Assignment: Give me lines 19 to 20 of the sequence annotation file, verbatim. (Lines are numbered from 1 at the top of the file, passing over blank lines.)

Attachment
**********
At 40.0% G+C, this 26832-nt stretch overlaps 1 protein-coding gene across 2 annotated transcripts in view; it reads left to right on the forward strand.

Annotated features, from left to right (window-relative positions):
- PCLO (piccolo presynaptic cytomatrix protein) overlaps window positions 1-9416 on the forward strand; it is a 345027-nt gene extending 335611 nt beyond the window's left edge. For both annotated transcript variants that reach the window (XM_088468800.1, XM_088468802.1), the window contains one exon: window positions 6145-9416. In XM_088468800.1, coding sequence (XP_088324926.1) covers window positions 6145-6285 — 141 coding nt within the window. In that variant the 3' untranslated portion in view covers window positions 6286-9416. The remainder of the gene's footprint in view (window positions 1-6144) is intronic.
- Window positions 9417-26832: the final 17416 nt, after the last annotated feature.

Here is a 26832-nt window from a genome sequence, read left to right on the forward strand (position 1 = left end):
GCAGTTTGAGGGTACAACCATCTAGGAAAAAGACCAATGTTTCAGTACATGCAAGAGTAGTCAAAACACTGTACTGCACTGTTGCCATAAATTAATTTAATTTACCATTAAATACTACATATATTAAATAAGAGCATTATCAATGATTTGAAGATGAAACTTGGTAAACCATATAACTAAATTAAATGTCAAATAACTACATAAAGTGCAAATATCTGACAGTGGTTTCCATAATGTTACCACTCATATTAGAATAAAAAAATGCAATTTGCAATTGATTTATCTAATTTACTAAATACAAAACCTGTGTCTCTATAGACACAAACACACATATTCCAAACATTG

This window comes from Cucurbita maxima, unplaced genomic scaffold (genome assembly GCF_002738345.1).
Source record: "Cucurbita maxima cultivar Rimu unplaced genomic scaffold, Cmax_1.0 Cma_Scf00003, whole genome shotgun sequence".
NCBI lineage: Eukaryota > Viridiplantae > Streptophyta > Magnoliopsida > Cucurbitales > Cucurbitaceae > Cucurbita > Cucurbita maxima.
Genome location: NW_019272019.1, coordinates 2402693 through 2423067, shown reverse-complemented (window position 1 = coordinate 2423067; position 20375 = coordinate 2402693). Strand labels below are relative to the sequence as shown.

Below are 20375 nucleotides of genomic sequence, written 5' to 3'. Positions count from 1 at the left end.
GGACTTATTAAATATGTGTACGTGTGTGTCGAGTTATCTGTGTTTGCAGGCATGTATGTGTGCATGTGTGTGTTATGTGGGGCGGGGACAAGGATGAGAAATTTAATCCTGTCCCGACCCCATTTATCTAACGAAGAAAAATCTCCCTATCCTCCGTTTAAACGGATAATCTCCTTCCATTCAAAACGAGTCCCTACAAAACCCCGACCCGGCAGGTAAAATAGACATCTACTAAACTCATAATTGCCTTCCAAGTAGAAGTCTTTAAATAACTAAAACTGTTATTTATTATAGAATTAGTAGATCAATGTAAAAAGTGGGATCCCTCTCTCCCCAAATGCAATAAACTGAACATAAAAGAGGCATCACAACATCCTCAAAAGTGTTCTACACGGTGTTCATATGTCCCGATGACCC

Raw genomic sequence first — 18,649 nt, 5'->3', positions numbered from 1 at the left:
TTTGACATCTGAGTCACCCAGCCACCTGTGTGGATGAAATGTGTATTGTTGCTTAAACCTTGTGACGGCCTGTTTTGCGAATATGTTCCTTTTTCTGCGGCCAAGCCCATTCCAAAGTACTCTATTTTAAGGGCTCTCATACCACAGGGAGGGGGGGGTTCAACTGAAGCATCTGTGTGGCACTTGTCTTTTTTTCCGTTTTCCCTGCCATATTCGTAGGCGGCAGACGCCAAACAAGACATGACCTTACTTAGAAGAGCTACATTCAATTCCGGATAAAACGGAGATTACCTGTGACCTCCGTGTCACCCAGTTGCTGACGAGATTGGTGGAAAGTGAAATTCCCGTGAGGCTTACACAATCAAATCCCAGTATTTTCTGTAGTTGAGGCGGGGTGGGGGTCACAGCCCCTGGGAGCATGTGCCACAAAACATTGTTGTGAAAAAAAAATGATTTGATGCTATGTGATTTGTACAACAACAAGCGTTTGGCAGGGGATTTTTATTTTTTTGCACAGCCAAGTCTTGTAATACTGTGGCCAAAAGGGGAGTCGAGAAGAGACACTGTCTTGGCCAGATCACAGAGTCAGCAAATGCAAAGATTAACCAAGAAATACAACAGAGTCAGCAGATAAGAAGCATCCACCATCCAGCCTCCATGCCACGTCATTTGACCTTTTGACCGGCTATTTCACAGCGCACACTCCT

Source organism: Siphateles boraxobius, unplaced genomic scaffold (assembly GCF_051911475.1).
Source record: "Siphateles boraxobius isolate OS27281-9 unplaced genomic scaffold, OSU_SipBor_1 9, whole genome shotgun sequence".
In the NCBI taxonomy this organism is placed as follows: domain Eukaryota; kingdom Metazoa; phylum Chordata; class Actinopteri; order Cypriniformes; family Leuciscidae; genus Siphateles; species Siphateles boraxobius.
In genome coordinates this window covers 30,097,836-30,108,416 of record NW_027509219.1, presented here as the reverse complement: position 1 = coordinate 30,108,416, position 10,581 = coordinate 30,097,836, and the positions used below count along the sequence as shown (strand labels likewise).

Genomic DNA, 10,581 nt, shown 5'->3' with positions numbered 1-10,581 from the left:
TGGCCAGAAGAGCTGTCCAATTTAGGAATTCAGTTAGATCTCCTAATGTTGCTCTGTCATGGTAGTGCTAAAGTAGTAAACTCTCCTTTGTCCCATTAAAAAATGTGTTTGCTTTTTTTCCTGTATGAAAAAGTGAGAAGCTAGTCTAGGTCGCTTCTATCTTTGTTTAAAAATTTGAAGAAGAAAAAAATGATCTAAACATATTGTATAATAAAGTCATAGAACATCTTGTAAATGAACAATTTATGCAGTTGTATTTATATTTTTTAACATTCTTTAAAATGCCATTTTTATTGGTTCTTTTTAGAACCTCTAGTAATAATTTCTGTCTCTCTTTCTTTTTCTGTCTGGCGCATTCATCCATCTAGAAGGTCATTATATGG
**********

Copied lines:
Genomic DNA, 10,581 nt, shown 5'->3' with positions numbered 1-10,581 from the left:
TGGCCAGAAGAGCTGTCCAATTTAGGAATTCAGTTAGATCTCCTAATGTTGCTCTGTCATGGTAGTGCTAAAGTAGTAAACTCTCCTTTGTCCCATTAAAAAATGTGTTTGCTTTTTTTCCTGTATGAAAAAGTGAGAAGCTAGTCTAGGTCGCTTCTATCTTTGTTTAAAAATTTGAAGAAGAAAAAAATGATCTAAACATATTGTATAATAAAGTCATAGAACATCTTGTAAATGAACAATTTATGCAGTTGTATTTATATTTTTTAACATTCTTTAAAATGCCATTTTTATTGGTTCTTTTTAGAACCTCTAGTAATAATTTCTGTCTCTCTTTCTTTTTCTGTCTGGCGCATTCATCCATCTAGAAGGTCATTATATGG